The Cross Cultural Health Care Program launched its scholarship program in 2020. In December 2020, Dr. Patricia Dawson, a long-time CCHCP board member and one of the early visionaries who helped shape CCHCP, passed away. In honor of her leadership in the field of health care equity, we have named our scholarship program in her honor.
We provided two scholarships that year for our Bridging the Gap medical interpreting course, and we look forward to providing more scholarships in the years ahead to individuals who are interested in supporting their community through professional training as a medical interpreter. We plan to offer two scholarships in 2021 to cover the tuition cost for our spring and summer Bridging the Gap courses: one for our 64-hour online BTG course being held May 3-12; and the other for our 40-hour BTG course being held in August.
A big thanks to the Hepatitis Education Project of Seattle for sponsoring one of our 2021 scholarships! The Hepatitis Education Project is committed to improving health of underserved communities disproportionately impacted by viral hepatitis.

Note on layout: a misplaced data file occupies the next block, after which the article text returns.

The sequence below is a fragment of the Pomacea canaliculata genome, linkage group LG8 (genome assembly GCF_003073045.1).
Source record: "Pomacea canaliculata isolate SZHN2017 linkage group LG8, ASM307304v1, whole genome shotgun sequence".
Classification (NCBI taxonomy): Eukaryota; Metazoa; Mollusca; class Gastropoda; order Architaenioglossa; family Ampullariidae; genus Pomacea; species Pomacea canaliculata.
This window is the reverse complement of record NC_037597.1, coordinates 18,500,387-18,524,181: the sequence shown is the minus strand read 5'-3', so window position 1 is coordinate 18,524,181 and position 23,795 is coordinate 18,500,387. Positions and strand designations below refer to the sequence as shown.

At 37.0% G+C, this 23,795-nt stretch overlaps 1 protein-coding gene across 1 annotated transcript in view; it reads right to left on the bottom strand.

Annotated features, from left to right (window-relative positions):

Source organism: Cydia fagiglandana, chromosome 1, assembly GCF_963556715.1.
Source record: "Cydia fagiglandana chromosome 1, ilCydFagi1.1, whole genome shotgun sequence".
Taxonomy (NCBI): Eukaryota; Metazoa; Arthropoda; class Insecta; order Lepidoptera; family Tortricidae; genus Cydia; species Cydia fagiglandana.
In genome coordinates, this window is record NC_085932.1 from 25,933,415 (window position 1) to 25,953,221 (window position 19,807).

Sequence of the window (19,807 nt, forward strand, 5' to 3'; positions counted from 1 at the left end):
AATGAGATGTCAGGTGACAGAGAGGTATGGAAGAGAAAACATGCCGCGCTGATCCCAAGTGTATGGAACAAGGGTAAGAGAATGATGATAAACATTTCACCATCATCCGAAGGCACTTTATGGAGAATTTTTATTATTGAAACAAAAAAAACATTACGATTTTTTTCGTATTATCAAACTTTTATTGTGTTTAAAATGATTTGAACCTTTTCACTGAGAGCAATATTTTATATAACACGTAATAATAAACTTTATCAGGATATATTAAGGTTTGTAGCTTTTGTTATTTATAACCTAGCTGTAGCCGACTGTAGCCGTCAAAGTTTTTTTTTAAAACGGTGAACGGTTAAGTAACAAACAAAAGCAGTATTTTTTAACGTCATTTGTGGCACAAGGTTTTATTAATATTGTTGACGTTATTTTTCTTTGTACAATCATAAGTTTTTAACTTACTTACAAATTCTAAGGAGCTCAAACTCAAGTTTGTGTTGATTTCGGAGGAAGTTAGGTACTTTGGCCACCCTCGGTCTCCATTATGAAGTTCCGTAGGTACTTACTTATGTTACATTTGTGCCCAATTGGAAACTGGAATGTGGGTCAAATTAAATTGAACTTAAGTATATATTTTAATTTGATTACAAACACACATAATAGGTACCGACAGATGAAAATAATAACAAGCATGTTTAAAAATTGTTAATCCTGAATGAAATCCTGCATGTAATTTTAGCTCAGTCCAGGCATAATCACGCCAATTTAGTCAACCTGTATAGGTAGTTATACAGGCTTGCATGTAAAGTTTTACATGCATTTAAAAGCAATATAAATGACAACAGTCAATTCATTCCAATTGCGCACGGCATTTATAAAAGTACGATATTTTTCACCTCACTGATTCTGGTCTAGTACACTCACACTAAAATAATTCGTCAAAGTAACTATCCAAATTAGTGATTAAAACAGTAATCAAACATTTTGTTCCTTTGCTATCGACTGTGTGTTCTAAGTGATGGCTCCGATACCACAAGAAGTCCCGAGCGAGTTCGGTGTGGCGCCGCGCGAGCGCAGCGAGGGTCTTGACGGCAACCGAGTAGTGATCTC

2020 Scholarship Recipients
Jiyeon is a Registered Nurse at the University of Washington Medical Center and has a Bachelor of Science in Nursing from the University of Pennsylvania. Jiyeon is proficient in Korean and English. Through her work as an RN and volunteer at Cornerstone Medical Clinic, Jiyeon witnessed the negative outcomes for patients who face language barriers. She now hopes to help other Korean immigrants gain access to quality health care through interpreter services.
Jiyeon is an active volunteer at World Relief Seattle, where she assists refugees and immigrants with resettlement, employment, and English language training. Through the Bridging the Gap training, Jiyeon hopes to develop new skills around the interpreter’s role and the impact of culture so she can be an effective health care provider.
Salimatou is a Senior Cultural Health Navigator at AFAHO (African Family Health Organization) with a Bachelor of Science from the University of Pennsylvania. She is proficient in Mandingo, French, and English. At AFAHO, Salimatou supports the African and Caribbean community with navigating the health care system. She is also member of the Philadelphia International Women’s Project, a partnership that serves women who have experienced Female Genital Cutting.
Salimatou understands the barriers that immigrants in her community face when they are confronted with language barriers and when they lack health insurance. She hopes to use the Bridging the Gap training to provide representation for African and Caribbean immigrants and refugees in health care.